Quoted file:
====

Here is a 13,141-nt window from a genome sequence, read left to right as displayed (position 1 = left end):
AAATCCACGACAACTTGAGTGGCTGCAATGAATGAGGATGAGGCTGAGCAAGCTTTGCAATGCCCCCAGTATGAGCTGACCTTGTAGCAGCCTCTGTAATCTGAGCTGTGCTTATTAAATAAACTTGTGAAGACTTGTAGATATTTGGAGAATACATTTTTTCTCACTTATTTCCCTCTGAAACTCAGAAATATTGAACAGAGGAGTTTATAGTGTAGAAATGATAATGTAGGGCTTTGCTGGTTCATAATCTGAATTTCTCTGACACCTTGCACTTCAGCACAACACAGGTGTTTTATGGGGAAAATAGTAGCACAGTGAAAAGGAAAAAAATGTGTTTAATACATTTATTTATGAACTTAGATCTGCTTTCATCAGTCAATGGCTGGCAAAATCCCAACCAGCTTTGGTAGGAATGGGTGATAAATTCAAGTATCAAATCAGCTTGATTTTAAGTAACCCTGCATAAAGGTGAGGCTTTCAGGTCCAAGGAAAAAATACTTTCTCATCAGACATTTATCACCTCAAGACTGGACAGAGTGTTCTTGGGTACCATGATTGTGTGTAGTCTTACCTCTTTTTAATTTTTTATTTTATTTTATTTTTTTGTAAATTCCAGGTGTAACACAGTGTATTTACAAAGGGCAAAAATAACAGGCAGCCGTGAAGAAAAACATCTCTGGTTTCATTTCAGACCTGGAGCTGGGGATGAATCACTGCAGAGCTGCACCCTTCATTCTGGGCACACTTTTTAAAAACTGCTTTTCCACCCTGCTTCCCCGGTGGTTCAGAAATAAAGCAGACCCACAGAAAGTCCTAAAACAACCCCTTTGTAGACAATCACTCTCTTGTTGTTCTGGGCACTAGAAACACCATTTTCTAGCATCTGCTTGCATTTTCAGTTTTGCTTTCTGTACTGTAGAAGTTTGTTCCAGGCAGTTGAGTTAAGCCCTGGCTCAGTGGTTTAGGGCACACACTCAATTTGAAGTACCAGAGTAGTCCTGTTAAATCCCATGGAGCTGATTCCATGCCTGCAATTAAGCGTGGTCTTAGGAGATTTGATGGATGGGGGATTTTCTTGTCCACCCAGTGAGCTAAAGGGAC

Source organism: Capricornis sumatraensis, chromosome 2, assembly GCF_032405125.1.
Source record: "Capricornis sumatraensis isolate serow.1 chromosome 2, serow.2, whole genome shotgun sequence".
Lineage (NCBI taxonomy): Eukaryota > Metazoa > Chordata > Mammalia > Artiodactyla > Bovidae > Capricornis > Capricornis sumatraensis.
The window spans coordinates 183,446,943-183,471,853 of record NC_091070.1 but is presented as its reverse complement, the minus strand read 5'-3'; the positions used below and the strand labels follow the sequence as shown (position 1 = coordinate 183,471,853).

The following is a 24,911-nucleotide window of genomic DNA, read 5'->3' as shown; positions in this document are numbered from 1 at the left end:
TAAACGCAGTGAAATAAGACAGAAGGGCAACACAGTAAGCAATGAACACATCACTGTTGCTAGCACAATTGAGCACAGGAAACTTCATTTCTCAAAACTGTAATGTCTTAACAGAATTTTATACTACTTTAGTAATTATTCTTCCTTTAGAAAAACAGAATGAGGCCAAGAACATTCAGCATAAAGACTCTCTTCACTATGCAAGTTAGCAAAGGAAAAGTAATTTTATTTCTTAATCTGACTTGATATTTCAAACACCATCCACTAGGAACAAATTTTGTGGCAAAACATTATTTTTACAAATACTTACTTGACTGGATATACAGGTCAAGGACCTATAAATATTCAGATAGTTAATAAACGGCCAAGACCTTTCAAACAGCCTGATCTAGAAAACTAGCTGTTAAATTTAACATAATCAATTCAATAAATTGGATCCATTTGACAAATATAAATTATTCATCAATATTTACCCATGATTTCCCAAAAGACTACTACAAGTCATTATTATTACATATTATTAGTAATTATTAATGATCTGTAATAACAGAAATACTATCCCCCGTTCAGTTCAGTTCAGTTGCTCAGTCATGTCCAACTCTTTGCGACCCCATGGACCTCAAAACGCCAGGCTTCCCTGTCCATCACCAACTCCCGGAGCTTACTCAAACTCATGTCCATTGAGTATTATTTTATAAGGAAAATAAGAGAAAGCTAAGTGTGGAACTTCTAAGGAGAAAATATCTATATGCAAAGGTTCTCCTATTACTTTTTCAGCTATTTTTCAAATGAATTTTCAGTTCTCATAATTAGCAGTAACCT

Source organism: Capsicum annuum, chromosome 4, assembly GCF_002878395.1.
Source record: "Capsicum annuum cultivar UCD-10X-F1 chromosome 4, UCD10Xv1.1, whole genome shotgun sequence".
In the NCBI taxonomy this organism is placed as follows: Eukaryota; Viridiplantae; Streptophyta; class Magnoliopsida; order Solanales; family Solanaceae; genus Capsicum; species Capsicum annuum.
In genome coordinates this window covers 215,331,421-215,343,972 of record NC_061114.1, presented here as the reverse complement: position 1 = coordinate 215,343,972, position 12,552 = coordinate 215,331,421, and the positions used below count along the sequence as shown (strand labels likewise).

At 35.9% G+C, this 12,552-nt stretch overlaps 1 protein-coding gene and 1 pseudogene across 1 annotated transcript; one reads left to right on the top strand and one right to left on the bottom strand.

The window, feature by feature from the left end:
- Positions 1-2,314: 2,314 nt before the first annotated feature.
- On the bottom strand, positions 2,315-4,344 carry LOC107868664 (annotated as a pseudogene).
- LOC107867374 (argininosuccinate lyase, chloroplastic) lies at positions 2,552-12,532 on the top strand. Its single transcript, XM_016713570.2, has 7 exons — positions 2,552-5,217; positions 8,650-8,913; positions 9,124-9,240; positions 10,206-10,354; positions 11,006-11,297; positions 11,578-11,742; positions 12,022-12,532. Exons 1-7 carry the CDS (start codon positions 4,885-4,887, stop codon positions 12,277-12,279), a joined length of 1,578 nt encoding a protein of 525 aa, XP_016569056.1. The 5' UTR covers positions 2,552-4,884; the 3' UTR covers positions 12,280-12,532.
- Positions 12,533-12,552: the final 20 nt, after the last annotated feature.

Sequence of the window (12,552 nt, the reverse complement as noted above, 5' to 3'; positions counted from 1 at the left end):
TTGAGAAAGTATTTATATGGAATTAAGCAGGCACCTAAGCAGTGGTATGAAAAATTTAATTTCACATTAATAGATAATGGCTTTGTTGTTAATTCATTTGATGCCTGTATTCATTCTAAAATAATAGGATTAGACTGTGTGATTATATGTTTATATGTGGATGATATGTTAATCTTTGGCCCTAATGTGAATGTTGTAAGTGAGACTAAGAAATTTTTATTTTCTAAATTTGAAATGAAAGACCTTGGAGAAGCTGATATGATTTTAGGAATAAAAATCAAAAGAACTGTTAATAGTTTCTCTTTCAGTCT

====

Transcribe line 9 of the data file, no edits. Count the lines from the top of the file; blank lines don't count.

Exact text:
Source organism: Capsicum annuum, chromosome 4, assembly GCF_002878395.1.